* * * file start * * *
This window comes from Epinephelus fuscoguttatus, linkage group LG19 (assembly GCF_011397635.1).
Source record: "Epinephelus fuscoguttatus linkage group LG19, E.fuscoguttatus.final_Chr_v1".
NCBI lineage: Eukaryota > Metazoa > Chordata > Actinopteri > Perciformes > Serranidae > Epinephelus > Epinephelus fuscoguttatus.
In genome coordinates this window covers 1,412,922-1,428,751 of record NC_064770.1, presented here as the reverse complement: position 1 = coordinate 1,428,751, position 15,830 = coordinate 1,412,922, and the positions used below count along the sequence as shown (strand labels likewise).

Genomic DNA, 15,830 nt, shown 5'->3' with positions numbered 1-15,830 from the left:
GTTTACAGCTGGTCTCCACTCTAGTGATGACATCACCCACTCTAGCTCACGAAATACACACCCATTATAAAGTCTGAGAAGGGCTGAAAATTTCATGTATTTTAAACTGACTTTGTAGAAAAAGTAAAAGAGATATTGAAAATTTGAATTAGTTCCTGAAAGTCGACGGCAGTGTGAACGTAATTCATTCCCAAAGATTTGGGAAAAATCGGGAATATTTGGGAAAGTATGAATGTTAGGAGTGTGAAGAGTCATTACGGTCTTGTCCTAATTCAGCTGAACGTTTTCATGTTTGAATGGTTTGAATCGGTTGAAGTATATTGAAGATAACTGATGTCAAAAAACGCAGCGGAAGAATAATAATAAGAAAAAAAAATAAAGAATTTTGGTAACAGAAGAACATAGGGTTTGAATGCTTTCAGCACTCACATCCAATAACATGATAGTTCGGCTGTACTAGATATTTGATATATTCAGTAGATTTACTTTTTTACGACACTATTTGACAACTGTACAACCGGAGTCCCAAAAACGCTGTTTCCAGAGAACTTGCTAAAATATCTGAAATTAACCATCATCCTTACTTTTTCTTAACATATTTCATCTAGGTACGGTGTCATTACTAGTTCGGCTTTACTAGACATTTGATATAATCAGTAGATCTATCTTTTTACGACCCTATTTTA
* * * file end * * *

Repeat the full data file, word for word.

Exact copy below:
This window comes from Epinephelus fuscoguttatus, linkage group LG19 (assembly GCF_011397635.1).
Source record: "Epinephelus fuscoguttatus linkage group LG19, E.fuscoguttatus.final_Chr_v1".
NCBI lineage: Eukaryota > Metazoa > Chordata > Actinopteri > Perciformes > Serranidae > Epinephelus > Epinephelus fuscoguttatus.
In genome coordinates this window covers 1,412,922-1,428,751 of record NC_064770.1, presented here as the reverse complement: position 1 = coordinate 1,428,751, position 15,830 = coordinate 1,412,922, and the positions used below count along the sequence as shown (strand labels likewise).

Genomic DNA, 15,830 nt, shown 5'->3' with positions numbered 1-15,830 from the left:
GTTTACAGCTGGTCTCCACTCTAGTGATGACATCACCCACTCTAGCTCACGAAATACACACCCATTATAAAGTCTGAGAAGGGCTGAAAATTTCATGTATTTTAAACTGACTTTGTAGAAAAAGTAAAAGAGATATTGAAAATTTGAATTAGTTCCTGAAAGTCGACGGCAGTGTGAACGTAATTCATTCCCAAAGATTTGGGAAAAATCGGGAATATTTGGGAAAGTATGAATGTTAGGAGTGTGAAGAGTCATTACGGTCTTGTCCTAATTCAGCTGAACGTTTTCATGTTTGAATGGTTTGAATCGGTTGAAGTATATTGAAGATAACTGATGTCAAAAAACGCAGCGGAAGAATAATAATAAGAAAAAAAAATAAAGAATTTTGGTAACAGAAGAACATAGGGTTTGAATGCTTTCAGCACTCACATCCAATAACATGATAGTTCGGCTGTACTAGATATTTGATATATTCAGTAGATTTACTTTTTTACGACACTATTTGACAACTGTACAACCGGAGTCCCAAAAACGCTGTTTCCAGAGAACTTGCTAAAATATCTGAAATTAACCATCATCCTTACTTTTTCTTAACATATTTCATCTAGGTACGGTGTCATTACTAGTTCGGCTTTACTAGACATTTGATATAATCAGTAGATCTATCTTTTTACGACCCTATTTTA